Duncan McLaren reflects on the media response to our new report 42% Better.

Today one of my colleagues pointed out that when he came to work for Friends of the Earth Scotland his previous workmates told him they knew what FoES was against, but not what we were for. It’s not an unusual view. It’s a lot easier for us to get in the press when we resist things like nuclear power, or GM food, than when we support home insulation, more cycling facilities, or anaerobic digestion. And there are a lot of problems out there for us to expose, and bad ideas for us to resist.

That means that all too often we are seen as negative, and characterised as trying to scare people into action. So it’s really pleasing to see that our recent efforts to highlight the positive benefits of action to tackle climate change – in terms of better health, more jobs, and a fairer society – have attracted good coverage in Scotland’s mainstream media. Here in the Herald, here in the Scotsman, and here on the BBC website (as well as on Radio Scotland news).

The report, ‘42% Better’, identifies extra jobs in energy efficiency and public transport, health care savings arising from reduced obesity, improved mental health and reduced respiratory disease, and

social inclusion gains from reductions in fuel poverty amongst the many non-environmental benefits of a strong climate policy to meet or exceed the Scottish traget emisisons reduction of 42% by 2020. Even in the limited case studies examined, the estimated value of the health benefits alone exceeds £2bn.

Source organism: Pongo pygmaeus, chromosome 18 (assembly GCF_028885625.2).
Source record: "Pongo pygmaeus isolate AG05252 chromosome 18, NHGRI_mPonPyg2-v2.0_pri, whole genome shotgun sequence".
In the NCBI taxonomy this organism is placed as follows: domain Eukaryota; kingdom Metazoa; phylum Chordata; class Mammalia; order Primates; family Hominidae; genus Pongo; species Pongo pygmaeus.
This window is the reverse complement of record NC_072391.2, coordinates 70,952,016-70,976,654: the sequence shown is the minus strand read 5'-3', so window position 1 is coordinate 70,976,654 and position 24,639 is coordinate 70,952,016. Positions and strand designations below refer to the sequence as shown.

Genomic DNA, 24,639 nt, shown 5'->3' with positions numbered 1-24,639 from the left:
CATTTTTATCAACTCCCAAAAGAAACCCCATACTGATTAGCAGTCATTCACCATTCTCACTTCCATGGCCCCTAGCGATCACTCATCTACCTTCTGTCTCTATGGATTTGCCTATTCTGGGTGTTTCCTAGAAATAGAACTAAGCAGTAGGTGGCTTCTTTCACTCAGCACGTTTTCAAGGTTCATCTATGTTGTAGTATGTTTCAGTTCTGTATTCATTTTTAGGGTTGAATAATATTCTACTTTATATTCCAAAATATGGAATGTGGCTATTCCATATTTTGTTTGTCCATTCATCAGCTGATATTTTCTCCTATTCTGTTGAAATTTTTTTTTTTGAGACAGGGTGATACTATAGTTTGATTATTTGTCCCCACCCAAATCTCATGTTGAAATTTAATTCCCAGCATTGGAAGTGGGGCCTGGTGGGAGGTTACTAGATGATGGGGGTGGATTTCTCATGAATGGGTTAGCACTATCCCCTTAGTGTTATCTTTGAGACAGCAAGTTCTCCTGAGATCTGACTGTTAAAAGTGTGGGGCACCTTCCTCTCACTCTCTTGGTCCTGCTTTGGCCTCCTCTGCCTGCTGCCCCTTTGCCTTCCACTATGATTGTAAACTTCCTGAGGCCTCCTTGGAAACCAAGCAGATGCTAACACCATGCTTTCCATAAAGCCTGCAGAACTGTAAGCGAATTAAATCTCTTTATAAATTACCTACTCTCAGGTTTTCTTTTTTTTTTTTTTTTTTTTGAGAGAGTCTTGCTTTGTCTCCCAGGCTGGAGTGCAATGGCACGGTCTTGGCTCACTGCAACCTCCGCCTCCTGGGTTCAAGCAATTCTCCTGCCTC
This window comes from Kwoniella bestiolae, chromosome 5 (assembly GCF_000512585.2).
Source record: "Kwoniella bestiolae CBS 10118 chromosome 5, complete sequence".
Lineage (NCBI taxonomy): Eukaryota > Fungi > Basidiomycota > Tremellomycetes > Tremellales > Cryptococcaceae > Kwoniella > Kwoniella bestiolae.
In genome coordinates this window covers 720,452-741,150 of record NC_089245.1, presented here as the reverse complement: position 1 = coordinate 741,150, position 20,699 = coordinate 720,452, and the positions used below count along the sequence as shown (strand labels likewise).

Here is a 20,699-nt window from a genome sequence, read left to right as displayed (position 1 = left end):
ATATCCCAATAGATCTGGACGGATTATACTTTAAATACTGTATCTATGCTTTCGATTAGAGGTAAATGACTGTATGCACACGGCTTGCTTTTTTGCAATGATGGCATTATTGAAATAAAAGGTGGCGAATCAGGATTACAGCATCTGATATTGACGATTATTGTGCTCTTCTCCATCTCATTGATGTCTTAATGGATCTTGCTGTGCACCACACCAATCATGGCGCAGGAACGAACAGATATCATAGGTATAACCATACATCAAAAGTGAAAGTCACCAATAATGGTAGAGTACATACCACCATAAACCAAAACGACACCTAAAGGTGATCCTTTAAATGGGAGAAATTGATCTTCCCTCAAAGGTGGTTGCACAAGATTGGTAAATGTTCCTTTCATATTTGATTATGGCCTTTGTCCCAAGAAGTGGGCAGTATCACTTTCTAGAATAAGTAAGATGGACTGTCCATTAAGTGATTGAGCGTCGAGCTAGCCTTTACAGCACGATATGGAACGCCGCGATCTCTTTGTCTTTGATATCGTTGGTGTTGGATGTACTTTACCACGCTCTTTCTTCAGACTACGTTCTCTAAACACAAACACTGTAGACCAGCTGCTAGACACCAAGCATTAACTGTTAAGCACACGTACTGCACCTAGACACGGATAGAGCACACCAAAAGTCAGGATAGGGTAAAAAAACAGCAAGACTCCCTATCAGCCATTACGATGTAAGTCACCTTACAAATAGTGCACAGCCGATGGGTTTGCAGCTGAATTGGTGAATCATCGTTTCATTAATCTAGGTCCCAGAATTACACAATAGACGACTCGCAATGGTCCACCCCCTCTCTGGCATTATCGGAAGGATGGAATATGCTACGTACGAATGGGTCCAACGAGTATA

For example, improving and insulating the homes of those in fuel poverty in Scotland, could avoid an estimated 180,000 cases of anxiety and depression each year, and cut days lost to work and school as a result of respiratory illnesses by up to 25%. The increased levels of fitness resulting from raising cycling rates to Danish levels could save over 1,600 lives a year, and help cut obesity rates in Scotland in half, especially if supported by the widespread adoption of low-carbon, low-meat diets.

The Scotsman even made this the topic of its main leader article today, noting that Friends of the Earth Scotland “has struck out with a more positive message: that Scots could see major health and economic benefits if we make the changes necessary to hit ambitious carbon emission targets.

From the standpoint of changing attitudes and behaviour, this should help counter the image of a campaign whose sole persuasive weapon was a long list of terrible consequences that would befall us if targets were not met.

This new approach may well prove more effective, not just in winning over hearts and minds, but in catalysing the millions of micro-actions in everyday behaviour needed to make a difference.

Certainly much of the advice will be helpful in promoting healthier lifestyles and can be welcomed as a programme for a less wasteful and more sensible way to work, play and live.

The leader also sounded a cautionary note about our arguments for government cuts in capital spending on projects such as road-building, noting correctly that prolonged recession will not help the green cause. However major road developments offer relatively little economic benefit, while also increasing emissions. So we believe that when capital spending is to be cut, the opportunity should be taken to focus the remaining spend where it will do most good for emissions, health, equity and the economy – such as green energy, energy efficiency and public transport.

As the Scotsman said “It is positive actions, not self-harming curbs to vitally needed improvements, that provide the best hope for a better life and a healthier planet.

42% Better can be downloaded from our website here.